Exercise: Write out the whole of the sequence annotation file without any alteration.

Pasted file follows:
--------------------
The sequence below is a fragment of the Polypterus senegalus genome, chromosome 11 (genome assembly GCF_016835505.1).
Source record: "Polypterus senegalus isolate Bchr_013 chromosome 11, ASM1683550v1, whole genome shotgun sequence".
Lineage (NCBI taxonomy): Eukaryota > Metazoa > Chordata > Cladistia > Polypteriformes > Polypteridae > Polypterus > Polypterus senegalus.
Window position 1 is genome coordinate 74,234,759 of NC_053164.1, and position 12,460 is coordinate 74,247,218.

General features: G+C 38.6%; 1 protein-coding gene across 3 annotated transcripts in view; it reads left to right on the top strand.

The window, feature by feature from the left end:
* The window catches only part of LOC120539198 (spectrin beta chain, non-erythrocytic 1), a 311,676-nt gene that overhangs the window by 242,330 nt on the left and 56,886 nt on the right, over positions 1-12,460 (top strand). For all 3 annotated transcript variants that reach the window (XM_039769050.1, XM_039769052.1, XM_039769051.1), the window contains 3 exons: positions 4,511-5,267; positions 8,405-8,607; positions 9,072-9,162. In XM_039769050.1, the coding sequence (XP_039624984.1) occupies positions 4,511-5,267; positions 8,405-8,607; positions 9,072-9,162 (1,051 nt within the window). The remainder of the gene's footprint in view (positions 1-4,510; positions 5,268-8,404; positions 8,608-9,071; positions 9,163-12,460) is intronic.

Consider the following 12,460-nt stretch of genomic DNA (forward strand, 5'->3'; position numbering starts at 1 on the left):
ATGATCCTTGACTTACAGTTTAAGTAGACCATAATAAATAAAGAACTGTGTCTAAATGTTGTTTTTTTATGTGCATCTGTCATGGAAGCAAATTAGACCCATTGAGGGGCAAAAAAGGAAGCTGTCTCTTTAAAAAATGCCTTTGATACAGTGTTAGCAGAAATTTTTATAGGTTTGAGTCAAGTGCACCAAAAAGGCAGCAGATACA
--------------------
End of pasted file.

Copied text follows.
The sequence below is a fragment of the Polypterus senegalus genome, chromosome 11 (genome assembly GCF_016835505.1).
Source record: "Polypterus senegalus isolate Bchr_013 chromosome 11, ASM1683550v1, whole genome shotgun sequence".
Lineage (NCBI taxonomy): Eukaryota > Metazoa > Chordata > Cladistia > Polypteriformes > Polypteridae > Polypterus > Polypterus senegalus.
Window position 1 is genome coordinate 74,234,759 of NC_053164.1, and position 12,460 is coordinate 74,247,218.

General features: G+C 38.6%; 1 protein-coding gene across 3 annotated transcripts in view; it reads left to right on the top strand.

The window, feature by feature from the left end:
* The window catches only part of LOC120539198 (spectrin beta chain, non-erythrocytic 1), a 311,676-nt gene that overhangs the window by 242,330 nt on the left and 56,886 nt on the right, over positions 1-12,460 (top strand). For all 3 annotated transcript variants that reach the window (XM_039769050.1, XM_039769052.1, XM_039769051.1), the window contains 3 exons: positions 4,511-5,267; positions 8,405-8,607; positions 9,072-9,162. In XM_039769050.1, the coding sequence (XP_039624984.1) occupies positions 4,511-5,267; positions 8,405-8,607; positions 9,072-9,162 (1,051 nt within the window). The remainder of the gene's footprint in view (positions 1-4,510; positions 5,268-8,404; positions 8,608-9,071; positions 9,163-12,460) is intronic.

Consider the following 12,460-nt stretch of genomic DNA (forward strand, 5'->3'; position numbering starts at 1 on the left):
ATGATCCTTGACTTACAGTTTAAGTAGACCATAATAAATAAAGAACTGTGTCTAAATGTTGTTTTTTTATGTGCATCTGTCATGGAAGCAAATTAGACCCATTGAGGGGCAAAAAAGGAAGCTGTCTCTTTAAAAAATGCCTTTGATACAGTGTTAGCAGAAATTTTTATAGGTTTGAGTCAAGTGCACCAAAAAGGCAGCAGATACA